Scientists Call for Large-Scale Clinical Trial to Investigate Taurine’s Anti-Aging Potential

Clinical Trial to Investigate Taurine's Anti-Aging Potential | The Lifesciences Magazine

A group of scientists is advocating for a significant clinical trial to explore the potential anti-aging effects of taurine, a substance commonly found in energy drinks. Their recommendation follows promising results from animal studies, which indicated that taurine supplementation could slow down the Anti-Aging process and promote healthier lives.

What Did The Researchers Discover?

The research team discovered that taurine levels decline significantly with age in various animal species, including mice, monkeys, and humans. However, when these levels were restored to more youthful amounts through supplementation, mice, and monkeys experienced improved health, and the lifespan of mice was extended.

While it remains unclear whether humans would derive similar benefits from taurine supplementation, or if high doses of taurine are safe for human consumption, scientists believe that the existing evidence justifies a large-scale clinical trial. Taurine is a naturally occurring micronutrient in the body and is already used as a supplement at lower doses.

Lead researcher Dr. Vijay Yadav from Columbia University in New York emphasized, “Taurine abundance declines with age, and reversal of this decline makes animals live longer and healthier lives. At the end of the day, these findings should be relevant to humans.” The question is how much, if any, is the right amount to produce anti-aging benefits in people.

Professor Henning Wackerhage, a molecular exercise physiologist from the Technical University of Munich and a member of the research team, explained that the proposed trial would compare the outcomes of individuals who receive daily taurine supplements against those who receive placebos. He emphasized that while assessing whether participants live longer might present challenges, determining if they live healthier for an extended period is a crucial goal for medical research.

More Insights into the Aging Process

The investigation into taurine as a potential driver of the Anti-Aging process originated in 2012 when researchers observed a sharp decline in taurine levels with age in mice, monkeys, and humans. By the age of 60, the taurine levels in an average individual had plummeted to only one-third of those observed in five-year-olds.

This significant discovery prompted the researchers to delve further into the effects of taurine supplementation in middle-aged mice. Dr. Yadav noted, “Whatever we checked, taurine-supplemented mice were healthier and appeared younger than the control mice.” The supplemented mice exhibited denser bones, stronger muscles, improved memory, and more youthful immune systems. “Taurine made animals live healthier and longer lives by affecting all the major hallmarks of anti-aging.”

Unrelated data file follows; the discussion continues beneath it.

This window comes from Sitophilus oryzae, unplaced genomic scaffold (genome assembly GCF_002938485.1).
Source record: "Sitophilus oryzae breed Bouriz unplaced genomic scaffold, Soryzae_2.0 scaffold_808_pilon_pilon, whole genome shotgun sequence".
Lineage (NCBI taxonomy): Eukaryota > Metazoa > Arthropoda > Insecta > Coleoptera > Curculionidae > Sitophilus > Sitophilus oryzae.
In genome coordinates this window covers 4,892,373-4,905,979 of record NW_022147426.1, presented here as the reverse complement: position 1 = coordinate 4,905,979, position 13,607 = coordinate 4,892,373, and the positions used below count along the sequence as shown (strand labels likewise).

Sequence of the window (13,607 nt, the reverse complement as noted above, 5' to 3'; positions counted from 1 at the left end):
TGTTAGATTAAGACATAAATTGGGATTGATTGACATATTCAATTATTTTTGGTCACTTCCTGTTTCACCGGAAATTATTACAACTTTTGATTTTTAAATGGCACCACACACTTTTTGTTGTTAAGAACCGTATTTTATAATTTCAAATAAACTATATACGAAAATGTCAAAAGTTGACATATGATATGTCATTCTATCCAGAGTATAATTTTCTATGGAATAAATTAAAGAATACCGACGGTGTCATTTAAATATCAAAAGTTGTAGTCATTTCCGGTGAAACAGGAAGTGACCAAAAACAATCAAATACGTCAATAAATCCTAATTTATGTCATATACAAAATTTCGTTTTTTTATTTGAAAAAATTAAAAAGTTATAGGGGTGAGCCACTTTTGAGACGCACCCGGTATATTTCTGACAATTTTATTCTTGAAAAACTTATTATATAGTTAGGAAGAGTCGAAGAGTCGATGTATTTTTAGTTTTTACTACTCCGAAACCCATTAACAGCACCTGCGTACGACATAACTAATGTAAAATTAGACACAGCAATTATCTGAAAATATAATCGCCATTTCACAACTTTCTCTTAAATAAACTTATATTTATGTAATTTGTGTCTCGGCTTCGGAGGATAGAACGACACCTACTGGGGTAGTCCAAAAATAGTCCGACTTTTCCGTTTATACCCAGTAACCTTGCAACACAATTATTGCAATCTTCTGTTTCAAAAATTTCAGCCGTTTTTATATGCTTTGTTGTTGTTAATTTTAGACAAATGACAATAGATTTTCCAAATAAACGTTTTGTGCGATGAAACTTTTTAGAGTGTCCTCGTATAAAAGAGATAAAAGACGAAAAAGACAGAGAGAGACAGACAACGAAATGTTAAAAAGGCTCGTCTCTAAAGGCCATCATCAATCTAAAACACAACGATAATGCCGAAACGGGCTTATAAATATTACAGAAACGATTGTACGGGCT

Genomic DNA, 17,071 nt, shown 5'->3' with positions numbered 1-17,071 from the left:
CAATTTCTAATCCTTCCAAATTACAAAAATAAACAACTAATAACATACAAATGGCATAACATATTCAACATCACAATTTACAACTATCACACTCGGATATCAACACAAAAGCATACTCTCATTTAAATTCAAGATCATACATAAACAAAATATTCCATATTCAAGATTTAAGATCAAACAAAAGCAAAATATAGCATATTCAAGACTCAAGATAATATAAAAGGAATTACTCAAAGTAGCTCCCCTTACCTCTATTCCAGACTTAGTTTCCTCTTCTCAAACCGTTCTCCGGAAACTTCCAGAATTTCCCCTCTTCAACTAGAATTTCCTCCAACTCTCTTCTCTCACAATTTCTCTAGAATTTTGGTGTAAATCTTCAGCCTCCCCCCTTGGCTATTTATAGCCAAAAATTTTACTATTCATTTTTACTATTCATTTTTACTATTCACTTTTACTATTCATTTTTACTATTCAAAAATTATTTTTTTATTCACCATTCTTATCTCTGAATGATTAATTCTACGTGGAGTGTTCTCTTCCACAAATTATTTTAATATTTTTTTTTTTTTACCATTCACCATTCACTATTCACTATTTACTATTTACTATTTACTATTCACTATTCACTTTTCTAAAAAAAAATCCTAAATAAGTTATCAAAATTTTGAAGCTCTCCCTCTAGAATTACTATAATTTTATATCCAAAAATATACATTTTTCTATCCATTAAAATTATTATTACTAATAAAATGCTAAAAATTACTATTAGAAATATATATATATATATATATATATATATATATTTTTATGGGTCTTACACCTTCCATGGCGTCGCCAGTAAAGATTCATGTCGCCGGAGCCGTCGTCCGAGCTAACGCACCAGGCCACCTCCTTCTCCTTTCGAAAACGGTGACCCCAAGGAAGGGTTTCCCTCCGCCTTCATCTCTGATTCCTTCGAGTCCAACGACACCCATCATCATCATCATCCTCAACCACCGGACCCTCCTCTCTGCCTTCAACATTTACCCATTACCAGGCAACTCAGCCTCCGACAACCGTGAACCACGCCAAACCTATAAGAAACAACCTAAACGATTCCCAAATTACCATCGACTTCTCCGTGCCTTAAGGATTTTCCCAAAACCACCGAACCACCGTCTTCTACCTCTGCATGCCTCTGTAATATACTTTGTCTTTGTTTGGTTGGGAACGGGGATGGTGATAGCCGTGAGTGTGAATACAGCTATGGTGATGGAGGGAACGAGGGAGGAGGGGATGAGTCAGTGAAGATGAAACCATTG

In addition to the improvements in health, the mice receiving taurine supplementation lived longer. On average, males lived 10% longer, and females lived 12% longer, translating to an additional three to four months of life, which is equivalent to seven or eight human years. For humans, a comparable daily dose would be three to six grams of taurine.

Positive Effects of Taurine Supplements

To investigate the effects of taurine in species more closely related to humans, the scientists conducted a six-month trial involving middle-aged macaques. The results indicated that daily taurine supplementation appeared to enhance health by preventing weight gain, reducing blood glucose levels, and improving bone density and the immune system.

Further evidence suggests that taurine supplementation may also have positive effects in humans. The research team analyzed medical data from 12,000 Europeans aged 60 and above, revealing that individuals with higher taurine levels had lower rates of obesity, type 2 diabetes, high blood pressure, and inflammation. The researchers also noted that intense exercise increased taurine levels.

A Cautious Approach Needed

However, the scientists caution against increasing taurine intake through pills, energy drinks, or dietary changes without conclusive evidence from a major trial. While taurine is naturally produced in the body and can be obtained from meat and shellfish diets, the healthiest diets predominantly consist of plant-based foods. It is important to note that energy drinks containing taurine often contain other substances that may be unsafe in high quantities.

Prof. Wackerhage emphasized the necessity of a human intervention study, stating, “We are raring to go.”

In an accompanying article, Joseph McGaunn and Joseph Baur from the University of Pennsylvania agreed with the need for caution. While taurine supplementation in baby formula and energy drinks has raised minimal safety concerns, they stressed the importance of considering potential risks, given the lack of long-term human trials. They suggested approaching taurine supplementation aimed at improving human health and longevity with caution, treating it as any other intervention requiring careful evaluation.

Source: The Guardian

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